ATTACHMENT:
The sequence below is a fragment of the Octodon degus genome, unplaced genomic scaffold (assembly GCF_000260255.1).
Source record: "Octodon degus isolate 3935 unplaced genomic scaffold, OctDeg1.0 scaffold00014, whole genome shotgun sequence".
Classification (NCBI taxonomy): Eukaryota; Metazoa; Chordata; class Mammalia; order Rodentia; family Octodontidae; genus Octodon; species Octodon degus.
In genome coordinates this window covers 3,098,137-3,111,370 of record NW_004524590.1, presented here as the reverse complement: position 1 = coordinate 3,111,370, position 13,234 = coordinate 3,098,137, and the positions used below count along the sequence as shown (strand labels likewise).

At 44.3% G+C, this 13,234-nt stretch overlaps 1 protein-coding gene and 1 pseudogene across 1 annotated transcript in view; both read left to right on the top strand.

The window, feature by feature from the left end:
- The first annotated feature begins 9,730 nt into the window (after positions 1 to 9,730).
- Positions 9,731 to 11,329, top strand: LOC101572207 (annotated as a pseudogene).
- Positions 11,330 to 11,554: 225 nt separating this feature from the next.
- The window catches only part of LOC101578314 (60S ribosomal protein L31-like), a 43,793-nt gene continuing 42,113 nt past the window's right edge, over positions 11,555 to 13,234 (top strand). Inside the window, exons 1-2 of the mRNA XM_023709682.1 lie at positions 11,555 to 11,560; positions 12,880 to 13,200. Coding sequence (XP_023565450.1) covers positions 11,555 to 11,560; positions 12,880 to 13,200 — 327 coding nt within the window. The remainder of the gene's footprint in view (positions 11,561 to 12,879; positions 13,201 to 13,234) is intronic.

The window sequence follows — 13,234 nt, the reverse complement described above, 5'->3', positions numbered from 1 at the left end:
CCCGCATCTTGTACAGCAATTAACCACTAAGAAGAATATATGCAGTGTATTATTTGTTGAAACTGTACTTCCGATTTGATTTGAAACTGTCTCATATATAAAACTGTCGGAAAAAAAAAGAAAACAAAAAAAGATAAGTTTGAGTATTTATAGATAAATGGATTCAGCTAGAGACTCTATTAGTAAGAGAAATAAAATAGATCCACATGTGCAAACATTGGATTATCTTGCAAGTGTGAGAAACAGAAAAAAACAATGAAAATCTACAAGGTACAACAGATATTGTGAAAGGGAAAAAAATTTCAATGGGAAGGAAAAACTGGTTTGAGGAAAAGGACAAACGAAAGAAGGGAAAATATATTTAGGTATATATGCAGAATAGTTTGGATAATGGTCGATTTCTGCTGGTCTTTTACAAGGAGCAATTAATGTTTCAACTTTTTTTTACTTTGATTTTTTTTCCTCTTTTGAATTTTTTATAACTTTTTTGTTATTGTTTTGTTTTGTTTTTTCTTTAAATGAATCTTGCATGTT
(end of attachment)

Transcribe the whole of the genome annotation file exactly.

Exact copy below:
The sequence below is a fragment of the Octodon degus genome, unplaced genomic scaffold (assembly GCF_000260255.1).
Source record: "Octodon degus isolate 3935 unplaced genomic scaffold, OctDeg1.0 scaffold00014, whole genome shotgun sequence".
Classification (NCBI taxonomy): Eukaryota; Metazoa; Chordata; class Mammalia; order Rodentia; family Octodontidae; genus Octodon; species Octodon degus.
In genome coordinates this window covers 3,098,137-3,111,370 of record NW_004524590.1, presented here as the reverse complement: position 1 = coordinate 3,111,370, position 13,234 = coordinate 3,098,137, and the positions used below count along the sequence as shown (strand labels likewise).

At 44.3% G+C, this 13,234-nt stretch overlaps 1 protein-coding gene and 1 pseudogene across 1 annotated transcript in view; both read left to right on the top strand.

The window, feature by feature from the left end:
- The first annotated feature begins 9,730 nt into the window (after positions 1 to 9,730).
- Positions 9,731 to 11,329, top strand: LOC101572207 (annotated as a pseudogene).
- Positions 11,330 to 11,554: 225 nt separating this feature from the next.
- The window catches only part of LOC101578314 (60S ribosomal protein L31-like), a 43,793-nt gene continuing 42,113 nt past the window's right edge, over positions 11,555 to 13,234 (top strand). Inside the window, exons 1-2 of the mRNA XM_023709682.1 lie at positions 11,555 to 11,560; positions 12,880 to 13,200. Coding sequence (XP_023565450.1) covers positions 11,555 to 11,560; positions 12,880 to 13,200 — 327 coding nt within the window. The remainder of the gene's footprint in view (positions 11,561 to 12,879; positions 13,201 to 13,234) is intronic.

The window sequence follows — 13,234 nt, the reverse complement described above, 5'->3', positions numbered from 1 at the left end:
CCCGCATCTTGTACAGCAATTAACCACTAAGAAGAATATATGCAGTGTATTATTTGTTGAAACTGTACTTCCGATTTGATTTGAAACTGTCTCATATATAAAACTGTCGGAAAAAAAAAGAAAACAAAAAAAGATAAGTTTGAGTATTTATAGATAAATGGATTCAGCTAGAGACTCTATTAGTAAGAGAAATAAAATAGATCCACATGTGCAAACATTGGATTATCTTGCAAGTGTGAGAAACAGAAAAAAACAATGAAAATCTACAAGGTACAACAGATATTGTGAAAGGGAAAAAAATTTCAATGGGAAGGAAAAACTGGTTTGAGGAAAAGGACAAACGAAAGAAGGGAAAATATATTTAGGTATATATGCAGAATAGTTTGGATAATGGTCGATTTCTGCTGGTCTTTTACAAGGAGCAATTAATGTTTCAACTTTTTTTTACTTTGATTTTTTTTCCTCTTTTGAATTTTTTATAACTTTTTTGTTATTGTTTTGTTTTGTTTTTTCTTTAAATGAATCTTGCATGTT